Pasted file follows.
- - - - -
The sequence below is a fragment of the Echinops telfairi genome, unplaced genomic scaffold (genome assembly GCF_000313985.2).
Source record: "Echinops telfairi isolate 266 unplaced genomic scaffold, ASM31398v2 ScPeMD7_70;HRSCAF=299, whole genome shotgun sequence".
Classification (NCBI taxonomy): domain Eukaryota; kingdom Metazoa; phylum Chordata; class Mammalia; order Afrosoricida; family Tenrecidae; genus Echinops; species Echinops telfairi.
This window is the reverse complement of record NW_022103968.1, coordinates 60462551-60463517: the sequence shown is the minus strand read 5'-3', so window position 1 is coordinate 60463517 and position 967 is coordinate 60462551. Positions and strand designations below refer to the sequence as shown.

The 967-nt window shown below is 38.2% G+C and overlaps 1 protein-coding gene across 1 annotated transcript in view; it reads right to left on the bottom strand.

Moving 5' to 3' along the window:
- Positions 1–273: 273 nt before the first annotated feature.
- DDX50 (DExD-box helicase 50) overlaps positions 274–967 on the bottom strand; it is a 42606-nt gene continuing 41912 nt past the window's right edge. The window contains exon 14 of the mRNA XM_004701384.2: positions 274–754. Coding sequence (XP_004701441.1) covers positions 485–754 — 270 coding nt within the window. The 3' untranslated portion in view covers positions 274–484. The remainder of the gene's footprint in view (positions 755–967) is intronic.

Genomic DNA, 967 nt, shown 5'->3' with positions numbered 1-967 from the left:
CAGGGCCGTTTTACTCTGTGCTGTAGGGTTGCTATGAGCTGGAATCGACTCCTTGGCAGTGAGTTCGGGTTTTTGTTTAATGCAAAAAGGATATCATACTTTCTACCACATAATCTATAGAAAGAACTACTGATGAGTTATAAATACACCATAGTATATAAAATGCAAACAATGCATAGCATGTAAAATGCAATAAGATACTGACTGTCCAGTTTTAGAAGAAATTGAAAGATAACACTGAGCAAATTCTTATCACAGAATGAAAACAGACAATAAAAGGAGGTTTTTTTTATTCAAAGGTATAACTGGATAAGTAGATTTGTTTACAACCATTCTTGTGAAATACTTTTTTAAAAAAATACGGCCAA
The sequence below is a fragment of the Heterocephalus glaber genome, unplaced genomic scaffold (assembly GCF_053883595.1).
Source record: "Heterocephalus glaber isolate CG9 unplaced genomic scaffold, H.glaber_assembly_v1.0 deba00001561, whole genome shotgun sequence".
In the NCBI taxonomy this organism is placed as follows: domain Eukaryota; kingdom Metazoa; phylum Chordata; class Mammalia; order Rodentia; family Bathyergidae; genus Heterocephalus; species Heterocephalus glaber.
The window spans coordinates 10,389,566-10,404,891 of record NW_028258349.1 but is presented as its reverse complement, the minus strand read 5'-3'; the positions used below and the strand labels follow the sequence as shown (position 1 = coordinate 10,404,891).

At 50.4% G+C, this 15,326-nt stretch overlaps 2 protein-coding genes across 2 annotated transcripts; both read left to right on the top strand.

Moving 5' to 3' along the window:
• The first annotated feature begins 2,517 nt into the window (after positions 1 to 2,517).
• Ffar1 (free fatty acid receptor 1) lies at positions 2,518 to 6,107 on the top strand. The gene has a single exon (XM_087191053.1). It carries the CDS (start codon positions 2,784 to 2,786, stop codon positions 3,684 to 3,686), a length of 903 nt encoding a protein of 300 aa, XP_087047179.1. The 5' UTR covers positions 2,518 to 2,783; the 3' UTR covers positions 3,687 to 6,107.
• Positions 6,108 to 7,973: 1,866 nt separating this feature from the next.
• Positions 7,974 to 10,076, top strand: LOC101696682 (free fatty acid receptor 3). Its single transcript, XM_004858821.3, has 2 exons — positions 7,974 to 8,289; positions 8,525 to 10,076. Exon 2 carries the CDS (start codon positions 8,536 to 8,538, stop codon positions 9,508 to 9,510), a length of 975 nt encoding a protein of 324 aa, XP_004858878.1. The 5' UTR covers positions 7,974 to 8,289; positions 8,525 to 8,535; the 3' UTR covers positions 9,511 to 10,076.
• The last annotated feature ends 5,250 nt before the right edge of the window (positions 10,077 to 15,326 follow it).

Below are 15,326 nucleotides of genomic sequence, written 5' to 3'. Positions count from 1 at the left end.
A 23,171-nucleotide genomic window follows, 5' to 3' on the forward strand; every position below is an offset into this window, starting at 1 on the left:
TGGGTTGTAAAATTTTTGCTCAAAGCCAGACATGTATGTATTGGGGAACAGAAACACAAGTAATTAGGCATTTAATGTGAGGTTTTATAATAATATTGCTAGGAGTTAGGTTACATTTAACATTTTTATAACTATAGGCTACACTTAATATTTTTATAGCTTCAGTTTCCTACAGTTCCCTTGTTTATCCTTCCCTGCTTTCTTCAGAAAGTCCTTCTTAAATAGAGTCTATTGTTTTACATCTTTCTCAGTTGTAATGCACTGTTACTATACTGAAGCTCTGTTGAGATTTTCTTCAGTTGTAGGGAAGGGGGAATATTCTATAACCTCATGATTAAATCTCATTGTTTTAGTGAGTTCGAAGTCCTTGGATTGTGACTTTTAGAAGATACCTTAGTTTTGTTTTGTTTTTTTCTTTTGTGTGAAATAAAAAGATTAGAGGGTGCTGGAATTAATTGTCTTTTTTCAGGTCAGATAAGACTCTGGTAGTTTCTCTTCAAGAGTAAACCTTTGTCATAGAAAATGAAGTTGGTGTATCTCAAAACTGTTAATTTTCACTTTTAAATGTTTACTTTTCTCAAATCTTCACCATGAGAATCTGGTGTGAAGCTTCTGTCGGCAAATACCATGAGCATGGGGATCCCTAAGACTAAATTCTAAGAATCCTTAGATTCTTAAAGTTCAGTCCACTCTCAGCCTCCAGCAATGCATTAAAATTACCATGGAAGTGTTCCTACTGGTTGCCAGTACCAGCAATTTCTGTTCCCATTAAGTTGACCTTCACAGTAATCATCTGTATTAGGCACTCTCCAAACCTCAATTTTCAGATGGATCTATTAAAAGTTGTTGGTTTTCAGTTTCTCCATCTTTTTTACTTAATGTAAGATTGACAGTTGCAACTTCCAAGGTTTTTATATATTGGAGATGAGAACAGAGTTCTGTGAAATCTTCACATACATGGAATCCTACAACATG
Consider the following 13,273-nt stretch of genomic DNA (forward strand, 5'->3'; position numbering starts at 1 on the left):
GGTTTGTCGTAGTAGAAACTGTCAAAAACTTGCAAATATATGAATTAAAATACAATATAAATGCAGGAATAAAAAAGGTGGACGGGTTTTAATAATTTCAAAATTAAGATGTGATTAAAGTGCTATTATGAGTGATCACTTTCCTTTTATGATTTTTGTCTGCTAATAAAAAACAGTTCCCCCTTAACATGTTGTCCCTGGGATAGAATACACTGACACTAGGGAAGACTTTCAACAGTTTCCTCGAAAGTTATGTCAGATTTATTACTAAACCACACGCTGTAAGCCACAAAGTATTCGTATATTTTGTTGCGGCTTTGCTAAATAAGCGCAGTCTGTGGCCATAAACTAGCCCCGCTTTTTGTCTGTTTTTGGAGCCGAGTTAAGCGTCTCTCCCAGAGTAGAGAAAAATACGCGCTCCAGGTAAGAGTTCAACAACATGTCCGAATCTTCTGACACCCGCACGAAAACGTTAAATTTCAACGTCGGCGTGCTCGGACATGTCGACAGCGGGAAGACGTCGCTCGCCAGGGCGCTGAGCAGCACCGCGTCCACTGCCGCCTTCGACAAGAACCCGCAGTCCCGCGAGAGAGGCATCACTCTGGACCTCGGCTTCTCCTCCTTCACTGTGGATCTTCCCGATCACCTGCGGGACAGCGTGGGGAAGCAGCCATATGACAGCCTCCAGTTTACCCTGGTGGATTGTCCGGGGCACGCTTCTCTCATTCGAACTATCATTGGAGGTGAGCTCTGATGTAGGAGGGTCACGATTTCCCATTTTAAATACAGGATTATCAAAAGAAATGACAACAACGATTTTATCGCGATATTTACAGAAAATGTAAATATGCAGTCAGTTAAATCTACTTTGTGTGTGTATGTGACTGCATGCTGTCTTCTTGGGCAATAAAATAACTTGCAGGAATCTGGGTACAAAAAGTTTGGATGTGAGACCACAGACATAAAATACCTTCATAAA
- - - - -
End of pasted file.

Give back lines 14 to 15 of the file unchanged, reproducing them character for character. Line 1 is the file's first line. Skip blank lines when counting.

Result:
The window spans coordinates 10,389,566-10,404,891 of record NW_028258349.1 but is presented as its reverse complement, the minus strand read 5'-3'; the positions used below and the strand labels follow the sequence as shown (position 1 = coordinate 10,404,891).

At 50.4% G+C, this 15,326-nt stretch overlaps 2 protein-coding genes across 2 annotated transcripts; both read left to right on the top strand.